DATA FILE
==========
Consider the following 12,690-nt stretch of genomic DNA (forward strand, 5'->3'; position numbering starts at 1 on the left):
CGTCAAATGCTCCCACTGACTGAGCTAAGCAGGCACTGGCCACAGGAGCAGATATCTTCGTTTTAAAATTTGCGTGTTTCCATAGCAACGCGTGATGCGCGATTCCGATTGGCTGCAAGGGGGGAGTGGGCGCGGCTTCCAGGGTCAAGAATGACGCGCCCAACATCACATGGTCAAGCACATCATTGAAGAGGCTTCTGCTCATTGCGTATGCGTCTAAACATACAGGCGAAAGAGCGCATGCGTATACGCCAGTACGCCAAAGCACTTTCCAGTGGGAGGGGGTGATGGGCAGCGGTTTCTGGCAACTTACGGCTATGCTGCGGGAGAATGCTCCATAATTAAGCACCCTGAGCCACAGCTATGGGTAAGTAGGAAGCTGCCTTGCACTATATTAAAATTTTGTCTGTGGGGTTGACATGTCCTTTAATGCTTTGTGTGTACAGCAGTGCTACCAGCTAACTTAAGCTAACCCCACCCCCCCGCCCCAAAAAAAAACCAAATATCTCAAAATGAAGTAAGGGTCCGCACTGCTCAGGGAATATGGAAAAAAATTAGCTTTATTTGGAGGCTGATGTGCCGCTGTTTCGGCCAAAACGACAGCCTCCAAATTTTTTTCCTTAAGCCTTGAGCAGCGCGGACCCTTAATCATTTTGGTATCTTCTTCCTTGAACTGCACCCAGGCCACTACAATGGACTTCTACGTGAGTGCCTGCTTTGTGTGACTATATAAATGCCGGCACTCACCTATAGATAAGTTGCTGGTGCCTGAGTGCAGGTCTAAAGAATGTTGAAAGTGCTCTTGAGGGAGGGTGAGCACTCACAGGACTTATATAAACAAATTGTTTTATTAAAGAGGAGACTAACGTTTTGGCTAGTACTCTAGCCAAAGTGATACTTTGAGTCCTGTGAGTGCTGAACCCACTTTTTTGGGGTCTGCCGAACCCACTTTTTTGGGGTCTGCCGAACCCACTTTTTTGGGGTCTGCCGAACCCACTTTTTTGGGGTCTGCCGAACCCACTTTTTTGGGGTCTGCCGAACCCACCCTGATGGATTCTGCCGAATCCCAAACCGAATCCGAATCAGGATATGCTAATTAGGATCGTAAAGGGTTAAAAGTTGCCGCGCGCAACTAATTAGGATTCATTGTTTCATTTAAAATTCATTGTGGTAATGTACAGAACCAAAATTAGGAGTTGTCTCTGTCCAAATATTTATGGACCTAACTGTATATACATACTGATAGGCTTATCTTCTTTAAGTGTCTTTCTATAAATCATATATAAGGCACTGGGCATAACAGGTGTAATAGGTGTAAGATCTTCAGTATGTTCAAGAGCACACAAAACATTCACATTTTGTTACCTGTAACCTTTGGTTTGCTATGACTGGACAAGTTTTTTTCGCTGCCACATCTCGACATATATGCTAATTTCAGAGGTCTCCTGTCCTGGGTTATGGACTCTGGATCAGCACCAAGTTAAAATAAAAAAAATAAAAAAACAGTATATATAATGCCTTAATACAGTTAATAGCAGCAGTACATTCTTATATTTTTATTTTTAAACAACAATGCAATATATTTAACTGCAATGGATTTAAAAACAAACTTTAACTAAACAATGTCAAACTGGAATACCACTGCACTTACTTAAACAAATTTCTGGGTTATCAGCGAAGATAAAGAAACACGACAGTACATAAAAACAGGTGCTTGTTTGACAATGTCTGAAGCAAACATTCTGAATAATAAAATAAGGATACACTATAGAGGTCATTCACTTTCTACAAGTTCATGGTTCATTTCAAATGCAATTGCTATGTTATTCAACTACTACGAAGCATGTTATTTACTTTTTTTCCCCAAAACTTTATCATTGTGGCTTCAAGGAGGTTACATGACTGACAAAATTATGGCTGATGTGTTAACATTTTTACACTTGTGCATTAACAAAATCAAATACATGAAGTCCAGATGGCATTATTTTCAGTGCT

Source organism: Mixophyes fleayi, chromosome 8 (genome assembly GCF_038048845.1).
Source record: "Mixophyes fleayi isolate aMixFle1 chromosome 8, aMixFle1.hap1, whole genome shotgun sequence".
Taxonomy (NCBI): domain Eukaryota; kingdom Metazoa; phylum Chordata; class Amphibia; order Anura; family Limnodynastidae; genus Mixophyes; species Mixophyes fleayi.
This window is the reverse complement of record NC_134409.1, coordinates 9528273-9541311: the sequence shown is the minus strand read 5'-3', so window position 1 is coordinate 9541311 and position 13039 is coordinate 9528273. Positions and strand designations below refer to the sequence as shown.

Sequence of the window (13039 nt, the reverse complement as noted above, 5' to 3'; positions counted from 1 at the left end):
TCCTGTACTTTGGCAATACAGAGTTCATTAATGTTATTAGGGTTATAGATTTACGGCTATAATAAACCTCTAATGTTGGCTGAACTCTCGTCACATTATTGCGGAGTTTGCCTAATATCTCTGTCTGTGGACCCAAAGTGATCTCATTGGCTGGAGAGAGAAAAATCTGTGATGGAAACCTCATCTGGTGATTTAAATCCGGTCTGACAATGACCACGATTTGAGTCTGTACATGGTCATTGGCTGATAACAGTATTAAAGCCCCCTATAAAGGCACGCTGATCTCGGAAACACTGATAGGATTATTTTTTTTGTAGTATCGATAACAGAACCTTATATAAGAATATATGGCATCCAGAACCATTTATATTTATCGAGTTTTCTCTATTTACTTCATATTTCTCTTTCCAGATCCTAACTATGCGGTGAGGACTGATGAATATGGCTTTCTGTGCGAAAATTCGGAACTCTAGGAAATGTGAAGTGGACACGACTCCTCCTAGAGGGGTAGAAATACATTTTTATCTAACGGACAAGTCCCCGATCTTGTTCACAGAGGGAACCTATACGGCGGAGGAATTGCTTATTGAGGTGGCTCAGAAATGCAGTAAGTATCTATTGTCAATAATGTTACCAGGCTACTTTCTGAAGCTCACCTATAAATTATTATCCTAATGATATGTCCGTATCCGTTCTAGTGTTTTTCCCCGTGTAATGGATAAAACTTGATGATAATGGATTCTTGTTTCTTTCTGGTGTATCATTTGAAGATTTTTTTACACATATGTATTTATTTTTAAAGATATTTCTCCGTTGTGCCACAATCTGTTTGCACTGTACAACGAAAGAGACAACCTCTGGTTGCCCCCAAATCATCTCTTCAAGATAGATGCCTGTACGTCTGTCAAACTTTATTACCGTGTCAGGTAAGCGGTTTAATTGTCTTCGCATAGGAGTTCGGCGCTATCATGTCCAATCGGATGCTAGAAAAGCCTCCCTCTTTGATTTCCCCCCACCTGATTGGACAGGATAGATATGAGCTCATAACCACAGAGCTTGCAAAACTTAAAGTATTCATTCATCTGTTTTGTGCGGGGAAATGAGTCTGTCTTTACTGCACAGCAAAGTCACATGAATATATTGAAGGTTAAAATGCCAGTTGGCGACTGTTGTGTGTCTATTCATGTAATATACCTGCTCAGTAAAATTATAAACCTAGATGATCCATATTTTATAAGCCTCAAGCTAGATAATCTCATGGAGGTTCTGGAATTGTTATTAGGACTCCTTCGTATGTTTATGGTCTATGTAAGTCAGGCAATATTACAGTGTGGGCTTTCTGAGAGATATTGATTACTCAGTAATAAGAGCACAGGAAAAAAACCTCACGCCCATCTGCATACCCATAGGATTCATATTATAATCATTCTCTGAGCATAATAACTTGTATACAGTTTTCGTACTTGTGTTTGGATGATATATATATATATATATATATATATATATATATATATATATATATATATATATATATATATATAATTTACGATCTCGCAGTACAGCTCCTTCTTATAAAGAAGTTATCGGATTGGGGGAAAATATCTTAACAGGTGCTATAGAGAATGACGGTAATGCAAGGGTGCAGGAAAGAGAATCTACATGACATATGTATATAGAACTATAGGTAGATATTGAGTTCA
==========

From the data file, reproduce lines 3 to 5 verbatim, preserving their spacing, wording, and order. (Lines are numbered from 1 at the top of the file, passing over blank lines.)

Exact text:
Source organism: Mixophyes fleayi, chromosome 8 (genome assembly GCF_038048845.1).
Source record: "Mixophyes fleayi isolate aMixFle1 chromosome 8, aMixFle1.hap1, whole genome shotgun sequence".
Taxonomy (NCBI): domain Eukaryota; kingdom Metazoa; phylum Chordata; class Amphibia; order Anura; family Limnodynastidae; genus Mixophyes; species Mixophyes fleayi.